Last year, President Joe Biden signed the Secure Equipment Act into law which prevents Chinese firms such as Huawei and ZTE from receiving new equipment licenses from the Federal Communications Commission (FCC). The new legislation has been enacted to stifle their threat to national security.
John Lenkart, a retired FBI senior executive, tells American Family News he expects some Chinese companies, perhaps those not even connected to Huawei or ZTE, will be seeking a way to skirt U.S. regulations. Lenkart, who was once responsible for the counterintelligence threats posed by Chinese telecom companies, says the Chinese regime has long-desired the ability to execute operations in the United States and Chinese companies have often been a means to that end.
He contends that “some Chinese companies have — and will continue to — set up U.S. companies with the stated position of not having any business ties to China outside of passive investment or contractual payments.” And it’s these types of companies that could use a U.S. company as a “sales arm,” he explains, “[but] control of the technology and network would remain under the control of the Chinese firm — ergo the Communist regime.”
Multi-national companies, like Chinese companies, will partner with a U.S. distributor to have a presence in the United States, he explains. “They’ll either outright sell the Chinese gear or they’ll white label it,” he indicates.
What that means, the FBI veteran explains, is that it will have an American company’s name on the “shell” but, inside, it’s “actually another kind of device — perhaps, Huawei or something of the sort.”
White labeling itself, he admits, is not illegal, as U.S. firms also do the same.
“[However], the difference comes in the underlying agreements of how that equipment is maintained and operated,” he warns. “The Chinese regime could use this to their advantage, like collecting data they shouldn’t be collecting.”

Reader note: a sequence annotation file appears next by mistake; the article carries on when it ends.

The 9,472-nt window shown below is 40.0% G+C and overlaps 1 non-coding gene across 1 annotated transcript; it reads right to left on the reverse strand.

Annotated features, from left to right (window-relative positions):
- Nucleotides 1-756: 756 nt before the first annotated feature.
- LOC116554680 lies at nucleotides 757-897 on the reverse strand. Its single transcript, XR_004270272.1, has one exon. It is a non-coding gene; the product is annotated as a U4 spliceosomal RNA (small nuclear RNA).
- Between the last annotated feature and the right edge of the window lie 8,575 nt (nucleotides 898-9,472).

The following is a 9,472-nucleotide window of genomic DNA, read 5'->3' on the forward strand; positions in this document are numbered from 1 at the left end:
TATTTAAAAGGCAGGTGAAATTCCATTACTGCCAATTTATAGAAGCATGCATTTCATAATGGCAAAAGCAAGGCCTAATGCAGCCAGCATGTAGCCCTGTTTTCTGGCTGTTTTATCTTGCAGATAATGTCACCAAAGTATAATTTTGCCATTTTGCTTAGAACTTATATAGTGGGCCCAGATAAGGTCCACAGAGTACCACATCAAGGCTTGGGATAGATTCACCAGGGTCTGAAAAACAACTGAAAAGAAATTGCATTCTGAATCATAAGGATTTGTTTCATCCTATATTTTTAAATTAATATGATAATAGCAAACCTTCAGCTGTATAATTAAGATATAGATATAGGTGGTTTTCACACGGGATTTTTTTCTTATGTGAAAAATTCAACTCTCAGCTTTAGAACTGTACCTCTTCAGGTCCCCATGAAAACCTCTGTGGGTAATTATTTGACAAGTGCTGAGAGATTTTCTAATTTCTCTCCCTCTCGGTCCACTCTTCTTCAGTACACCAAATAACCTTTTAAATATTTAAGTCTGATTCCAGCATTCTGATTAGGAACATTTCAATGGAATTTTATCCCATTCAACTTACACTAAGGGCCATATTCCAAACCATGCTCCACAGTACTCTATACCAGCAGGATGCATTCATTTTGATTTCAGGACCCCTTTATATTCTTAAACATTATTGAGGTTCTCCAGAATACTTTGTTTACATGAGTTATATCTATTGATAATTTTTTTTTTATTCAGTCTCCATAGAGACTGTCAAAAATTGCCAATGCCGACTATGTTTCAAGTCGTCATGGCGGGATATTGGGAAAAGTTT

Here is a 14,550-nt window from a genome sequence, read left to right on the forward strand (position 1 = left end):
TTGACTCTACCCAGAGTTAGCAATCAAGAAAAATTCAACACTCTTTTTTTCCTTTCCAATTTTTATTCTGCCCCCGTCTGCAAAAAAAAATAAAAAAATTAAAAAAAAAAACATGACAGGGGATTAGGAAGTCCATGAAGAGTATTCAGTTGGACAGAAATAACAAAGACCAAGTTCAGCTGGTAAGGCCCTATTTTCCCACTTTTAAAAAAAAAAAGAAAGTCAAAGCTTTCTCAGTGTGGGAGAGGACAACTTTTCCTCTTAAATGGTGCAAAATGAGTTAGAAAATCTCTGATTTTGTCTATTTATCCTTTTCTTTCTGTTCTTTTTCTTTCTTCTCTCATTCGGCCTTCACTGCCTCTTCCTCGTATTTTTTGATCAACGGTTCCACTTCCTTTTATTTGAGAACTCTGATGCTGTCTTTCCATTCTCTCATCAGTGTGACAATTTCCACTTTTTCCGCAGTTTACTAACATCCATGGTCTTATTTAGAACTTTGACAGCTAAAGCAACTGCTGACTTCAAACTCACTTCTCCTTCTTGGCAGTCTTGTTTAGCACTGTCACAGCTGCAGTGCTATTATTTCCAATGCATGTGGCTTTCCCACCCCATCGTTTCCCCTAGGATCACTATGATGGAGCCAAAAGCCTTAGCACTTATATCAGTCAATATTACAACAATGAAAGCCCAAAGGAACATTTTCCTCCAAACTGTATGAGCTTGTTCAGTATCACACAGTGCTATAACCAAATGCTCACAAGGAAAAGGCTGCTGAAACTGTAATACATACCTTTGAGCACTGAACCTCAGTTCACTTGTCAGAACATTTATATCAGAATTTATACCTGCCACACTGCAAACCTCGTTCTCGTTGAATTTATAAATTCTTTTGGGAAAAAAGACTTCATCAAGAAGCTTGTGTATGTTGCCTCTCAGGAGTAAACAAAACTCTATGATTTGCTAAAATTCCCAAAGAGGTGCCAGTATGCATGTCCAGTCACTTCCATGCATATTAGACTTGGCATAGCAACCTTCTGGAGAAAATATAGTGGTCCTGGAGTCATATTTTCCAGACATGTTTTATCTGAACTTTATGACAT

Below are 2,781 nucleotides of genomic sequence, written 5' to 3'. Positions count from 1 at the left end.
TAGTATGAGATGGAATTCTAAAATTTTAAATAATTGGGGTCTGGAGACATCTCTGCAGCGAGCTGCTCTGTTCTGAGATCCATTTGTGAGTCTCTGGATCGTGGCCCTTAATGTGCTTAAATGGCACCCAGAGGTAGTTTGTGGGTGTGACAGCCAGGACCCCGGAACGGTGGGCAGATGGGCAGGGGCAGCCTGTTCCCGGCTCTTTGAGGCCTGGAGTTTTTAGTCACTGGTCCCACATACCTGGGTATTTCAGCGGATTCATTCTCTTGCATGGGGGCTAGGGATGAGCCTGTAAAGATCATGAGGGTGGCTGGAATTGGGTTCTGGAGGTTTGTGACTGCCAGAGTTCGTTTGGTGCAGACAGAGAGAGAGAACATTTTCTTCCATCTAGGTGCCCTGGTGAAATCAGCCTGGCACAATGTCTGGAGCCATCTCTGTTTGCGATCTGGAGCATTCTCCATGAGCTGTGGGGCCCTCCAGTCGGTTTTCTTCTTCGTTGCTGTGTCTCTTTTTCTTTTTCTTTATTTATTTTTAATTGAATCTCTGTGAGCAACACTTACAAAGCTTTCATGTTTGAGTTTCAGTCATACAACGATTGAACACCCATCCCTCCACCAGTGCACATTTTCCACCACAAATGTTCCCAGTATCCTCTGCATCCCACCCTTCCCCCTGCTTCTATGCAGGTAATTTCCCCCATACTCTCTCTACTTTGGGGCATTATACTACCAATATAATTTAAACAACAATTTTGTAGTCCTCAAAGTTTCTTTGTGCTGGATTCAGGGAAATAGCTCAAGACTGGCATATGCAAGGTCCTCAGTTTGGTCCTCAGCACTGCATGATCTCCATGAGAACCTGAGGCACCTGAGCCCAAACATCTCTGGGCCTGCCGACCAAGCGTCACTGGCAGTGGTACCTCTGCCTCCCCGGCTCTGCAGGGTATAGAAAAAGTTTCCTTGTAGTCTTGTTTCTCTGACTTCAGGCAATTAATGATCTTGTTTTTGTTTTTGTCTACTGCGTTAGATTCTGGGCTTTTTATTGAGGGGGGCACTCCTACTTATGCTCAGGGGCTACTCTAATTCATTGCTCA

In a similar vein, consider the mandatory smartphone app that athletes and others will use to report health and travel data while competing in China for the Olympics, he says.
“On the surface it’s about tracking COVID, but once such an app is pulled apart, it’s essentially a hot mic,” he reveals.
According to a report by Citizen Lab, Lenkart is correct. For example, there is a “devastating flaw where encryption protecting users’ voice audio and file transfers can be trivially sidestepped.”
Dangers like this extend beyond the civilian use of a device or an app that’s ultimately controlled by the Chinese regime, Lenkart notes. The U.S. military has, in the past, risked exposure and the current threat to national security cannot be ignored.
“Even if a device is encrypted,” Lenkart says, “the Chinese regime can use its technology to identify patterns of communication, for example.”
And according to the counterintelligence expert, “this info could help identify U.S. strategic intent even if they can’t see the contents.”